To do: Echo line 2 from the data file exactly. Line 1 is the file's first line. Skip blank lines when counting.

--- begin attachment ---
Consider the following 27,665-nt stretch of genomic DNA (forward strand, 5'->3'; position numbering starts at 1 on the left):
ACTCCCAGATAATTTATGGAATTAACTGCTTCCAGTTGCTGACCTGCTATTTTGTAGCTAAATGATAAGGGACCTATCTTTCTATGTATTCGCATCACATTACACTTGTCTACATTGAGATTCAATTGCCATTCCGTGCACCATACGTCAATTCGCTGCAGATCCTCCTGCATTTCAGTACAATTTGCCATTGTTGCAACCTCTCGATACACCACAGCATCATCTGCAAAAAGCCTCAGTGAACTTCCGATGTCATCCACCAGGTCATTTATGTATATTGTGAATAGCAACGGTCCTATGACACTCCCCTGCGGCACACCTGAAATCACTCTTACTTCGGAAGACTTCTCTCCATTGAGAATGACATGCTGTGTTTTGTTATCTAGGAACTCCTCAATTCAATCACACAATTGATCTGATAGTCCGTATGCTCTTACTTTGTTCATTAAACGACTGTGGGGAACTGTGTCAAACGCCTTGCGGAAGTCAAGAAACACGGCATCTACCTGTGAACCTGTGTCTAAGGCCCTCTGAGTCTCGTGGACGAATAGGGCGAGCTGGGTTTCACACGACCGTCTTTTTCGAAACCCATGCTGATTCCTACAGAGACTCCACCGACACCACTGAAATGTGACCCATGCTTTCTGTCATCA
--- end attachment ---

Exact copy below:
ACTCCCAGATAATTTATGGAATTAACTGCTTCCAGTTGCTGACCTGCTATTTTGTAGCTAAATGATAAGGGACCTATCTTTCTATGTATTCGCATCACATTACACTTGTCTACATTGAGATTCAATTGCCATTCCGTGCACCATACGTCAATTCGCTGCAGATCCTCCTGCATTTCAGTACAATTTGCCATTGTTGCAACCTCTCGATACACCACAGCATCATCTGCAAAAAGCCTCAGTGAACTTCCGATGTCATCCACCAGGTCATTTATGTATATTGTGAATAGCAACGGTCCTATGACACTCCCCTGCGGCACACCTGAAATCACTCTTACTTCGGAAGACTTCTCTCCATTGAGAATGACATGCTGTGTTTTGTTATCTAGGAACTCCTCAATTCAATCACACAATTGATCTGATAGTCCGTATGCTCTTACTTTGTTCATTAAACGACTGTGGGGAACTGTGTCAAACGCCTTGCGGAAGTCAAGAAACACGGCATCTACCTGTGAACCTGTGTCTAAGGCCCTCTGAGTCTCGTGGACGAATAGGGCGAGCTGGGTTTCACACGACCGTCTTTTTCGAAACCCATGCTGATTCCTACAGAGACTCCACCGACACCACTGAAATGTGACCCATGCTTTCTGTCATCA